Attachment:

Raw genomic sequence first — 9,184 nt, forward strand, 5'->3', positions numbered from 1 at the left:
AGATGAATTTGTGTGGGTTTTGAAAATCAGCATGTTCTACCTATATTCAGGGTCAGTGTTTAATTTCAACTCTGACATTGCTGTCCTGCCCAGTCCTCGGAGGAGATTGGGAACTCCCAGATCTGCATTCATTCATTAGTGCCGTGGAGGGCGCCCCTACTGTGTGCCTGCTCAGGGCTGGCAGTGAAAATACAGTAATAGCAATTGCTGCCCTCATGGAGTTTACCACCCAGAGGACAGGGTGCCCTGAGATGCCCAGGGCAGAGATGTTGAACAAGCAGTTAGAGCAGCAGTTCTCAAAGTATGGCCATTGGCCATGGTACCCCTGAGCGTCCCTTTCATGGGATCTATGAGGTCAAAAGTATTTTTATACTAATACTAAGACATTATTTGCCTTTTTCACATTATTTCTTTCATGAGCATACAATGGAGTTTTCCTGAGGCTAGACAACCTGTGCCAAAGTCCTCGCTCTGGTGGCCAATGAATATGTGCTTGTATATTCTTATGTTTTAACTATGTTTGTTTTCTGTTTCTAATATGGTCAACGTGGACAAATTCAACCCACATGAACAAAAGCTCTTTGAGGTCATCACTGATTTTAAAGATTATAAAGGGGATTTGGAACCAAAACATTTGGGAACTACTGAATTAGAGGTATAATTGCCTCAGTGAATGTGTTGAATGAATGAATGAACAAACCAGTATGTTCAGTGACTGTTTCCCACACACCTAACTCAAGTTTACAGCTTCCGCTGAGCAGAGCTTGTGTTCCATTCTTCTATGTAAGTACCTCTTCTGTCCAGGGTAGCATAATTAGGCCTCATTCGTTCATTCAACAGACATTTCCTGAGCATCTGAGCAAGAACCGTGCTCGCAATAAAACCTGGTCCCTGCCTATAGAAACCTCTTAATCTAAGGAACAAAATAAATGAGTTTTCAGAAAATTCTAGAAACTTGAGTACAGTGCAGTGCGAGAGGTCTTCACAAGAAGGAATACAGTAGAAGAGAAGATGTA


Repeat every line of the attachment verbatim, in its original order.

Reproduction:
Raw genomic sequence first — 9,184 nt, forward strand, 5'->3', positions numbered from 1 at the left:
AGATGAATTTGTGTGGGTTTTGAAAATCAGCATGTTCTACCTATATTCAGGGTCAGTGTTTAATTTCAACTCTGACATTGCTGTCCTGCCCAGTCCTCGGAGGAGATTGGGAACTCCCAGATCTGCATTCATTCATTAGTGCCGTGGAGGGCGCCCCTACTGTGTGCCTGCTCAGGGCTGGCAGTGAAAATACAGTAATAGCAATTGCTGCCCTCATGGAGTTTACCACCCAGAGGACAGGGTGCCCTGAGATGCCCAGGGCAGAGATGTTGAACAAGCAGTTAGAGCAGCAGTTCTCAAAGTATGGCCATTGGCCATGGTACCCCTGAGCGTCCCTTTCATGGGATCTATGAGGTCAAAAGTATTTTTATACTAATACTAAGACATTATTTGCCTTTTTCACATTATTTCTTTCATGAGCATACAATGGAGTTTTCCTGAGGCTAGACAACCTGTGCCAAAGTCCTCGCTCTGGTGGCCAATGAATATGTGCTTGTATATTCTTATGTTTTAACTATGTTTGTTTTCTGTTTCTAATATGGTCAACGTGGACAAATTCAACCCACATGAACAAAAGCTCTTTGAGGTCATCACTGATTTTAAAGATTATAAAGGGGATTTGGAACCAAAACATTTGGGAACTACTGAATTAGAGGTATAATTGCCTCAGTGAATGTGTTGAATGAATGAATGAACAAACCAGTATGTTCAGTGACTGTTTCCCACACACCTAACTCAAGTTTACAGCTTCCGCTGAGCAGAGCTTGTGTTCCATTCTTCTATGTAAGTACCTCTTCTGTCCAGGGTAGCATAATTAGGCCTCATTCGTTCATTCAACAGACATTTCCTGAGCATCTGAGCAAGAACCGTGCTCGCAATAAAACCTGGTCCCTGCCTATAGAAACCTCTTAATCTAAGGAACAAAATAAATGAGTTTTCAGAAAATTCTAGAAACTTGAGTACAGTGCAGTGCGAGAGGTCTTCACAAGAAGGAATACAGTAGAAGAGAAGATGTA